Radon Test Kits

Cahrt of Radon Risk ComparisonDepending on the underlying geology for the area where you live - you might like to consider the usefulness of having Radon test kits. The element Radon is a naturally occurring gas formed by the radioactive decay of Radium. This makes Radon a radioactive gas which is colorless, odorless and tasteless; subsequently rendering it undetectable to our natural senses. One isotope of Radon, with a half-life of a little less than 4 days, is used medically in radiotherapy. However, when occurring naturally it has been established that in high concentrations it can lead to the formation of lung cancer.

Measurement of Radon Gas

Radon is one of the many gases that make up the air which we breathe; and under normal conditions is of no significance or threat to us. However, areas local to certain geological conditions and phenomena are known to have higher proportions of Radon in the air where they occur. Such things are some types of igneous rocks, springs and hot springs as well as areas with petroleum oil deposits. You should be able to easily find a Radon map for your area to determine if you are living in an area likely to have high concentrations of Radon in the air.

Radon gas is measured in units called curies, which establishes rate of decay or activity per cubic liter of air. One curie equals 3.7 x 10(7) radioactive disintegrations per second. Radon in homes will usually be in the pico-curie range; one pico curie (pCi) equals 3.7 x 10(-2) radioactive disintegrations per second.

The only way to find out what the level of Radon gas in the air where you live is to buy a Radon testing kit, or hire a qualified radon testing service. If you get a reading of around, or more than, 4 picoCuries per liter (pCi/L), you need to reduce the level of Radon in your home, as your risk for developing cancer is significant at that level (For non-smokers exposed to that level of radon gas over their lifetime, about 15 in every 1,000 will get lung cancer).

The vast majority of people live in areas where the level of Radon in indoor air is about 1.3 pCi/L, (about 0.4 pCi/L of radon in the outside air). According to the EPA Assessment of Risks from Radon in Homes (EPA 402-R-03-003), even at 2 pCi/L, there is a certain amount of risk, so reducing the radon in your home can be a good idea at between 2 and 4 pCi/L.

Using a Radon Test Kit

Using a Radon test kit is, in actual fact, simplicity itself. The testing kits come with full operating instructions; usually you only need to hang a specially designed collector, in the lowest floor of the property you own. It needs to be put in a room that is used regularly; living room, playroom, den or bedroom, but not a kitchen or bathroom. The kit is placed at least 20 inches above the floor in a location where it won't be disturbed - away from drafts, high heat, high humidity, and exterior walls, for a few days.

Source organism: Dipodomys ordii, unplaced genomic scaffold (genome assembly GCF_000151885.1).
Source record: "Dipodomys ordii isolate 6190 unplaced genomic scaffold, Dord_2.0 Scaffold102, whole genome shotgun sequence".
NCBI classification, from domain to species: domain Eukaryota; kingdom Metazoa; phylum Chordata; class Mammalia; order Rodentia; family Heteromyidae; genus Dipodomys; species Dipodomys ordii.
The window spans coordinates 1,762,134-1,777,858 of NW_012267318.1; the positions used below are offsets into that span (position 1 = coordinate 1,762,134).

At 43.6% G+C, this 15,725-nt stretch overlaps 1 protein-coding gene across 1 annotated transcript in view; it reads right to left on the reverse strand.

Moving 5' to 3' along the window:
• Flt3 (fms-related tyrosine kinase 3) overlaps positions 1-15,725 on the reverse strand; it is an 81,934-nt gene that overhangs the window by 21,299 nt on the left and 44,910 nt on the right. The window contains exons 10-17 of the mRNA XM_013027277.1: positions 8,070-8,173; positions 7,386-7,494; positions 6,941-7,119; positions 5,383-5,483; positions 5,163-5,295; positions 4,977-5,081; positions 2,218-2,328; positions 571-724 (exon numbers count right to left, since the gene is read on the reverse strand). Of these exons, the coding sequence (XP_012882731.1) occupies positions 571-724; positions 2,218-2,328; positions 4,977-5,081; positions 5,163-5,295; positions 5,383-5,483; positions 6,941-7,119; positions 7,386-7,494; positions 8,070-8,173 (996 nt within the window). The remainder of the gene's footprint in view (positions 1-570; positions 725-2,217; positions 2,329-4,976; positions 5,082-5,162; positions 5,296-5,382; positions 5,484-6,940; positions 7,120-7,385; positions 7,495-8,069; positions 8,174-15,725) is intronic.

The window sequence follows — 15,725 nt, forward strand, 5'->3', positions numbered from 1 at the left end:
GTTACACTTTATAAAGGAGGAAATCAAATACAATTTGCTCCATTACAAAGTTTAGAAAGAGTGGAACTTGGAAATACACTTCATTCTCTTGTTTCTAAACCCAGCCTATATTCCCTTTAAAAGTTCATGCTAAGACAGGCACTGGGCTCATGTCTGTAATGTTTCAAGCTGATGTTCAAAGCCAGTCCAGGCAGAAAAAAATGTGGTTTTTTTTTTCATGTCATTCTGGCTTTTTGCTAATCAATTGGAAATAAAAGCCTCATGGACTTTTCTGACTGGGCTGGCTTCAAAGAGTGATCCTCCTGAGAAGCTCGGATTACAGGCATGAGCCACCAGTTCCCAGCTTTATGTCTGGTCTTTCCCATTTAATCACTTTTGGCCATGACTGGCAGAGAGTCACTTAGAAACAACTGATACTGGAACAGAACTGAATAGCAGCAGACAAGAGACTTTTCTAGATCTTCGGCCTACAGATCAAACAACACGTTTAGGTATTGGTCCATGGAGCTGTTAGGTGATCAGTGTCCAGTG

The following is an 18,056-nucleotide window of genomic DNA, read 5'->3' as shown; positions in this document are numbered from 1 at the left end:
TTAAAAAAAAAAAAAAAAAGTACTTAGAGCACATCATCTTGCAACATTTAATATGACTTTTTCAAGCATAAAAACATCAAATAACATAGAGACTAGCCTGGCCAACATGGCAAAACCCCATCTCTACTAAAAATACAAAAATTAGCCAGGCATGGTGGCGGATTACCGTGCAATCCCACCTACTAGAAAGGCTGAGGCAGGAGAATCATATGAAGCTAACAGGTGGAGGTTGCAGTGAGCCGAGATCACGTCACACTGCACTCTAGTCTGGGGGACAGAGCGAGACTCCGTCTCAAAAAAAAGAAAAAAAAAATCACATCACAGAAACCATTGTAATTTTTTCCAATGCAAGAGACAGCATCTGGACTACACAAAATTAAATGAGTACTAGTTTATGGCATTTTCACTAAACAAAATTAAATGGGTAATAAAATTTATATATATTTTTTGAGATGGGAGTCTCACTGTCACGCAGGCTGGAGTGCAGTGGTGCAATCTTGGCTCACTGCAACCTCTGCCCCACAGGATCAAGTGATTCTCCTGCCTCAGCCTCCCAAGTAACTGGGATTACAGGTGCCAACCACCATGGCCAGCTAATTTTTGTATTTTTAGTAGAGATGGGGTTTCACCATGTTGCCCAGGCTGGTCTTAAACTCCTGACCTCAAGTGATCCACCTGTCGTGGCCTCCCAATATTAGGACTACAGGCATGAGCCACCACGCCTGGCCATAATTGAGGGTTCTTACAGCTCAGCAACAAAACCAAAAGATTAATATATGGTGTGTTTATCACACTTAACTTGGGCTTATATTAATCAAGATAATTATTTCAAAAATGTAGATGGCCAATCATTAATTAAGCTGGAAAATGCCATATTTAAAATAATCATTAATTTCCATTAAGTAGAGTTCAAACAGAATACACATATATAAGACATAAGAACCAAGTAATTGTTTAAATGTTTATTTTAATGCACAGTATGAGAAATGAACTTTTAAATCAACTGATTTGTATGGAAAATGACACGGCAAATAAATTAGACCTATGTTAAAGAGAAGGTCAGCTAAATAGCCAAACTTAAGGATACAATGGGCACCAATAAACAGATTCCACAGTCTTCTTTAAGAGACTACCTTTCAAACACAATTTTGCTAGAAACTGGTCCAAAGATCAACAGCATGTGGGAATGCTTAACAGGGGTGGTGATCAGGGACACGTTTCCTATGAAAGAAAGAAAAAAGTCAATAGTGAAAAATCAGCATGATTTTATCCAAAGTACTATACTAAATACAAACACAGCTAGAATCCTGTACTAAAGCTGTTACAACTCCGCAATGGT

Be sure to close your windows and exterior doors, at least 12 hours before beginning the test, and keep them closed as much as practical throughout the test. Heating and air-conditioning system fans which re-circulate air may be operated, but you cannot run fans or other machines which bring in air from outside. Testing during severe storms or periods of unusually high winds will not give accurate results, so pick a period of time where the weather will be average. Leave the kit in place for as long as the package says.

Then, using the packaging supplied by the Radon testing kit company you send the collector off to their laboratories for the air sample it collected to be analyzed.

The lab will then send you a full report on what they found and a recommended course of action. Radon levels in the air can vary tremendously, even in one location. So it might be that you consider trying a longer term Radon testing kit, which can be used to give you a highly accurate daily average level of radon over a full year. This would be particularly helpful if an initial, short-term, Radon test was inconclusive.

Why Test Your Indoor Air for Radon?

There is, of course, nothing to stop you testing the air outside for levels of Radon. Indeed some people who have bought, or are thinking of buying, a plot of land to build on - use an outdoor Radon test kit before proceeding. However, for some people living in an area of higher than normal levels of Radon outdoors might be unavoidable.

But, that’s not to say you can’t protect yourself whilst indoors. Being formed from Radium, Radon is a heavy gas; as such it has a tendency to accumulate on the floor of buildings - and is thus said to be a cumulative threat.

Radon Mitigation

If, by using a Radon testing kit, you become aware of raised levels of Radon in your home taking some simple steps, like increasing the insulation of it and renewing/replacing door and window seals, can significantly lower the threat from Radon.

Other things to do to reduce Radon in your home include improving the foundations and general external fabric of the building and installing specialized Radon reduction systems like a Radon vent pipe. Lowering higher radon levels needs technical knowledge and special skills. Use a contractor trained to fix radon problems. A qualified contractor can study the radon problem in your home and help you pick the right treatment method.

You can contact private radon proficiency programs for lists of privately certified radon professionals in your area. For information on private radon proficiency programs, visit www.epa.gov/radon/radontest.html Picking someone to fix your radon problem is much like choosing a contractor for other home repairs - you may want to get references and more than one estimate.